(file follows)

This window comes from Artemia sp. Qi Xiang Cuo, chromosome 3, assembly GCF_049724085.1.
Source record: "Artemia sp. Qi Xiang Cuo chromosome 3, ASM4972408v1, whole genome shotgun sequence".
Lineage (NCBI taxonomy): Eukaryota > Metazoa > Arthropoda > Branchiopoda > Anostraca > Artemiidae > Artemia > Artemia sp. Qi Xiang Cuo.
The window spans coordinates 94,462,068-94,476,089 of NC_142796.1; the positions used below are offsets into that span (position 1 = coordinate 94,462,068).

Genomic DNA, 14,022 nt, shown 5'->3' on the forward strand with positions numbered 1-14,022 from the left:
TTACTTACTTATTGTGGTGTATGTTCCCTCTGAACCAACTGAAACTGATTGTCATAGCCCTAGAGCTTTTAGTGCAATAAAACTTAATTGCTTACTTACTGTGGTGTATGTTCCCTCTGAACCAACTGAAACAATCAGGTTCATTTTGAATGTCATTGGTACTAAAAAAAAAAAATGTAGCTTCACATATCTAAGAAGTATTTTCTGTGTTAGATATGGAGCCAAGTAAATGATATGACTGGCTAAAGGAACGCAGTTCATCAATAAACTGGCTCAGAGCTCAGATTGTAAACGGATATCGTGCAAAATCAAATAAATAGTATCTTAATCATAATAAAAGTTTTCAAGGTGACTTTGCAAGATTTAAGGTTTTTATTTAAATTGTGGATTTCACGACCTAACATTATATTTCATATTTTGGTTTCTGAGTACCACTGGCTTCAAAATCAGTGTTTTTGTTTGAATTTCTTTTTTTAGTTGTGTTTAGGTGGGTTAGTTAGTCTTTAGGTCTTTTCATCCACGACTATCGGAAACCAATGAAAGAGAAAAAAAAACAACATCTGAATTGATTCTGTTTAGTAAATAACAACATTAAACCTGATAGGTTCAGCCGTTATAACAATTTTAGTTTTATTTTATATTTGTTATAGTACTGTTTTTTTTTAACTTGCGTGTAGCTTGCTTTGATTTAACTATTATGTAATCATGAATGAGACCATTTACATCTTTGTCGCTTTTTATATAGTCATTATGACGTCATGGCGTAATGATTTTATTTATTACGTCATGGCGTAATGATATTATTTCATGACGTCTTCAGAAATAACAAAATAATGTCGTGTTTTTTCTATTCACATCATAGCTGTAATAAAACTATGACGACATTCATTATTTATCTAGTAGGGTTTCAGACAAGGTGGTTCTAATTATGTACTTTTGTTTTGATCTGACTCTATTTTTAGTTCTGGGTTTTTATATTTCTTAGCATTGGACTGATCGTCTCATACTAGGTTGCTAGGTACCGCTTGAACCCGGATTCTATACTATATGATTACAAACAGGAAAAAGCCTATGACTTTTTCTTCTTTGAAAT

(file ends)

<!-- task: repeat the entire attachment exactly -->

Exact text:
This window comes from Artemia sp. Qi Xiang Cuo, chromosome 3, assembly GCF_049724085.1.
Source record: "Artemia sp. Qi Xiang Cuo chromosome 3, ASM4972408v1, whole genome shotgun sequence".
Lineage (NCBI taxonomy): Eukaryota > Metazoa > Arthropoda > Branchiopoda > Anostraca > Artemiidae > Artemia > Artemia sp. Qi Xiang Cuo.
The window spans coordinates 94,462,068-94,476,089 of NC_142796.1; the positions used below are offsets into that span (position 1 = coordinate 94,462,068).

Genomic DNA, 14,022 nt, shown 5'->3' on the forward strand with positions numbered 1-14,022 from the left:
TTACTTACTTATTGTGGTGTATGTTCCCTCTGAACCAACTGAAACTGATTGTCATAGCCCTAGAGCTTTTAGTGCAATAAAACTTAATTGCTTACTTACTGTGGTGTATGTTCCCTCTGAACCAACTGAAACAATCAGGTTCATTTTGAATGTCATTGGTACTAAAAAAAAAAAATGTAGCTTCACATATCTAAGAAGTATTTTCTGTGTTAGATATGGAGCCAAGTAAATGATATGACTGGCTAAAGGAACGCAGTTCATCAATAAACTGGCTCAGAGCTCAGATTGTAAACGGATATCGTGCAAAATCAAATAAATAGTATCTTAATCATAATAAAAGTTTTCAAGGTGACTTTGCAAGATTTAAGGTTTTTATTTAAATTGTGGATTTCACGACCTAACATTATATTTCATATTTTGGTTTCTGAGTACCACTGGCTTCAAAATCAGTGTTTTTGTTTGAATTTCTTTTTTTAGTTGTGTTTAGGTGGGTTAGTTAGTCTTTAGGTCTTTTCATCCACGACTATCGGAAACCAATGAAAGAGAAAAAAAAACAACATCTGAATTGATTCTGTTTAGTAAATAACAACATTAAACCTGATAGGTTCAGCCGTTATAACAATTTTAGTTTTATTTTATATTTGTTATAGTACTGTTTTTTTTTAACTTGCGTGTAGCTTGCTTTGATTTAACTATTATGTAATCATGAATGAGACCATTTACATCTTTGTCGCTTTTTATATAGTCATTATGACGTCATGGCGTAATGATTTTATTTATTACGTCATGGCGTAATGATATTATTTCATGACGTCTTCAGAAATAACAAAATAATGTCGTGTTTTTTCTATTCACATCATAGCTGTAATAAAACTATGACGACATTCATTATTTATCTAGTAGGGTTTCAGACAAGGTGGTTCTAATTATGTACTTTTGTTTTGATCTGACTCTATTTTTAGTTCTGGGTTTTTATATTTCTTAGCATTGGACTGATCGTCTCATACTAGGTTGCTAGGTACCGCTTGAACCCGGATTCTATACTATATGATTACAAACAGGAAAAAGCCTATGACTTTTTCTTCTTTGAAAT